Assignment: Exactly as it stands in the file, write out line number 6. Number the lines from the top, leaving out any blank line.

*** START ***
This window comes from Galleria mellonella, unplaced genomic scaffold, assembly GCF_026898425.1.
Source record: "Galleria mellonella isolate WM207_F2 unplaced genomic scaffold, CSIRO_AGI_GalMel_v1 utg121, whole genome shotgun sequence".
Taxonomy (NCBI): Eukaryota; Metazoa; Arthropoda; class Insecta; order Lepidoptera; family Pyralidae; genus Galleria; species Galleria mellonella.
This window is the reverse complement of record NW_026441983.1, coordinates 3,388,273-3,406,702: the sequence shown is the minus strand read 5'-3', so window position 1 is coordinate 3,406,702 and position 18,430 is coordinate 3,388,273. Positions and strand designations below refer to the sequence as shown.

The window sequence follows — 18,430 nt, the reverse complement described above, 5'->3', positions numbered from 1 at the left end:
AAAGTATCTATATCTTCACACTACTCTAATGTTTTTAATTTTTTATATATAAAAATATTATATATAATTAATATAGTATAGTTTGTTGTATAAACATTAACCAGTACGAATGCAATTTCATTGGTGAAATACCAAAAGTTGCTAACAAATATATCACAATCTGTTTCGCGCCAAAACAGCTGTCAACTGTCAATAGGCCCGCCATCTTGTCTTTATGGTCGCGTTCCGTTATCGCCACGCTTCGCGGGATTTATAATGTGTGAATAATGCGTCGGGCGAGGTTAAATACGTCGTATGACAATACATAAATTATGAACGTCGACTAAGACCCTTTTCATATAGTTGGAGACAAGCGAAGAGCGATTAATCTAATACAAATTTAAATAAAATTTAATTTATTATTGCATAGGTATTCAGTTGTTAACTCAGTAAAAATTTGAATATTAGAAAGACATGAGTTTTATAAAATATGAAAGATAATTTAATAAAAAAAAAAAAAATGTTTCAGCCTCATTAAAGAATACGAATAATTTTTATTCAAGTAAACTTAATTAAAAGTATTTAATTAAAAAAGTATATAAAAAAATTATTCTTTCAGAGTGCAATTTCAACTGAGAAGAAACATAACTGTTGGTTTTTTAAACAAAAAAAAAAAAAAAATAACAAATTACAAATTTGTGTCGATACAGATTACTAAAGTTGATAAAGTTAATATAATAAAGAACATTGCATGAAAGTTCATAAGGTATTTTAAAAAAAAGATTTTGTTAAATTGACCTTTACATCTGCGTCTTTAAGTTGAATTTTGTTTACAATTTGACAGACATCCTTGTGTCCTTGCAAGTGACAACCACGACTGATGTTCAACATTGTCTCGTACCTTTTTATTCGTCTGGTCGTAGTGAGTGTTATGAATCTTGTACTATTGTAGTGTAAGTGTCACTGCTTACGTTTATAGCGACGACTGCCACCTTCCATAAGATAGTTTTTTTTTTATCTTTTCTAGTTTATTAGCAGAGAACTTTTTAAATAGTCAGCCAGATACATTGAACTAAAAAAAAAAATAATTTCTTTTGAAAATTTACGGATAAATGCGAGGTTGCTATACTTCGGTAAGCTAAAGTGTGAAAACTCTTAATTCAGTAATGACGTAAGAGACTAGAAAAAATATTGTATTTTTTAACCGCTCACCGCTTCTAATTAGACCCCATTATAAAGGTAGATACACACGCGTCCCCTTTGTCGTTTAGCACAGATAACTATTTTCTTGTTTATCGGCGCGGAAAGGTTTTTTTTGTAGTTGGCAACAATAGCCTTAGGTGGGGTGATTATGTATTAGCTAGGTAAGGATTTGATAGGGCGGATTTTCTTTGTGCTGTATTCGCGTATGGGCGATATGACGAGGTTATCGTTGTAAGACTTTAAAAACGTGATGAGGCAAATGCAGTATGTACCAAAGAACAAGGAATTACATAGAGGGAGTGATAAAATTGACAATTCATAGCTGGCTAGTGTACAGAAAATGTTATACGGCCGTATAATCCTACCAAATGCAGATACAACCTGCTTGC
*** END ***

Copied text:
AAAGTATCTATATCTTCACACTACTCTAATGTTTTTAATTTTTTATATATAAAAATATTATATATAATTAATATAGTATAGTTTGTTGTATAAACATTAACCAGTACGAATGCAATTTCATTGGTGAAATACCAAAAGTTGCTAACAAATATATCACAATCTGTTTCGCGCCAAAACAGCTGTCAACTGTCAATAGGCCCGCCATCTTGTCTTTATGGTCGCGTTCCGTTATCGCCACGCTTCGCGGGATTTATAATGTGTGAATAATGCGTCGGGCGAGGTTAAATACGTCGTATGACAATACATAAATTATGAACGTCGACTAAGACCCTTTTCATATAGTTGGAGACAAGCGAAGAGCGATTAATCTAATACAAATTTAAATAAAATTTAATTTATTATTGCATAGGTATTCAGTTGTTAACTCAGTAAAAATTTGAATATTAGAAAGACATGAGTTTTATAAAATATGAAAGATAATTTAATAAAAAAAAAAAAAATGTTTCAGCCTCATTAAAGAATACGAATAATTTTTATTCAAGTAAACTTAATTAAAAGTATTTAATTAAAAAAGTATATAAAAAAATTATTCTTTCAGAGTGCAATTTCAACTGAGAAGAAACATAACTGTTGGTTTTTTAAACAAAAAAAAAAAAAAAATAACAAATTACAAATTTGTGTCGATACAGATTACTAAAGTTGATAAAGTTAATATAATAAAGAACATTGCATGAAAGTTCATAAGGTATTTTAAAAAAAAGATTTTGTTAAATTGACCTTTACATCTGCGTCTTTAAGTTGAATTTTGTTTACAATTTGACAGACATCCTTGTGTCCTTGCAAGTGACAACCACGACTGATGTTCAACATTGTCTCGTACCTTTTTATTCGTCTGGTCGTAGTGAGTGTTATGAATCTTGTACTATTGTAGTGTAAGTGTCACTGCTTACGTTTATAGCGACGACTGCCACCTTCCATAAGATAGTTTTTTTTTTATCTTTTCTAGTTTATTAGCAGAGAACTTTTTAAATAGTCAGCCAGATACATTGAACTAAAAAAAAAAATAATTTCTTTTGAAAATTTACGGATAAATGCGAGGTTGCTATACTTCGGTAAGCTAAAGTGTGAAAACTCTTAATTCAGTAATGACGTAAGAGACTAGAAAAAATATTGTATTTTTTAACCGCTCACCGCTTCTAATTAGACCCCATTATAAAGGTAGATACACACGCGTCCCCTTTGTCGTTTAGCACAGATAACTATTTTCTTGTTTATCGGCGCGGAAAGGTTTTTTTTGTAGTTGGCAACAATAGCCTTAGGTGGGGTGATTATGTATTAGCTAGGTAAGGATTTGATAGGGCGGATTTTCTTTGTGCTGTATTCGCGTATGGGCGATATGACGAGGTTATCGTTGTAAGACTTTAAAAACGTGATGAGGCAAATGCAGTATGTACCAAAGAACAAGGAATTACATAGAGGGAGTGATAAAATTGACAATTCATAGCTGGCTAGTGTACAGAAAATGTTATACGGCCGTATAATCCTACCAAATGCAGATACAACCTGCTTGC